Run’ucopia celebrates Thanksgiving in sneakers


Run’ucopia celebrates Thanksgiving in sneakers

4:45 p.m. PST November 26, 2015

For the Simes, Thanksgiving is about family.

But they don’t just gather at their Salem home for a large, loving meal. They run … a lot.

Bill Sime, his wife, his 82-year-old father, and his three daughters, plus one of the daughters’ boyfriend and a neighbor, ran in the Run’ucopia race on Thanksgiving.

The Run’ucopia, which held a kids’ 1k and 5k, 10k, and 15k races Thursday morning, is an annual tradition for many in Salem.

Music played from the announcer’s truck near the finish line and racers were given hot apple cider and hot chocolate as they finished.

Some racers wore Thanksgiving-themed hats, some brought their dogs, and others just came to support their friends and family.

“It’s a great way to start Thanksgiving,” said Bill Sime, 59.

His father, Keith Sime, agreed, saying, “Thanksgiving is about giving thanks to all those who have gone before us and have made the country what it is today.”

Both men have been running for years and whether or not they participate in a formal race, the family goes out every Thanksgiving for a run.

The two also ran the 2015 Boston Marathon together. “Very few people will have the experience,” Bill Sime said. “It’s just very special.”

Race coordinator Britt Sexton first organized the racing event in 2011 under the Run in Salem organization.

“Salem didn’t have [a Thanksgiving Day race] before,” he said. “I wanted to make a great Salem event for people who love running and to get new runners going.”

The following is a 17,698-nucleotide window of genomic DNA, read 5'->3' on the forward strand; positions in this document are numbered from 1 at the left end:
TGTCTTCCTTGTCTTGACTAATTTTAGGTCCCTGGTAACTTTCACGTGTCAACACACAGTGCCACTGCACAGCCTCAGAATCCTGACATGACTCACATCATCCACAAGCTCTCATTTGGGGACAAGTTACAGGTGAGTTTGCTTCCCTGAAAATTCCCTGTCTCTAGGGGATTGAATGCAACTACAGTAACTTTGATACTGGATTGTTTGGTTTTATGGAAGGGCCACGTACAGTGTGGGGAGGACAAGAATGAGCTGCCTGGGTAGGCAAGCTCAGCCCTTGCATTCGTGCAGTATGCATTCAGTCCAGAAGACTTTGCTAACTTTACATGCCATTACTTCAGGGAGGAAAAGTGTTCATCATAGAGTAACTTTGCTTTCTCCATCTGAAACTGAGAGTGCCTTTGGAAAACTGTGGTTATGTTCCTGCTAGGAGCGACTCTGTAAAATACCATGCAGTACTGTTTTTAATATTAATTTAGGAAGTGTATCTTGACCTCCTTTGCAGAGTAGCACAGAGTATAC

Sexton said the event hit a record number of participants, with approximately 619 runners this year, up from about 436 runners last year.

Though the registration money did not benefit a particular charity, Sexton said participants were encouraged to donate to the Run in Salem charity partners, Network Exchange Club and the E.S.C.A.P.E. Child Abuse Prevention Program.

The race will expand next year when the bridge construction is complete, according to Sexton. It will be the first year that Minto-Brown Island park will be part of the track.

Greg Coughlan, 46, has participated in the Run’ucopia three times.

He ran the 10k in 38 minutes and 21 seconds.

“Running is my medicine,” he said. “I run about 30 miles a week — I love it.”

Coughlan has also won three gold medals in the Deaflympics and teaches at the Oregon School for the Deaf.

He was looking forward to running, and then heading home to relax and eat a lot of turkey., (503) 399-6745, or follow on Twitter @Nataliempate 

Published by Natalie Pate

Natalie Pate is a freelance journalist and author based in Salem, Oregon. She wrote about education for more than seven years at the Statesman Journal and now covers education and other topics throughout the Pacific Northwest. She is originally from Colorado and earned her B.A. in Politics and French from Willamette University.

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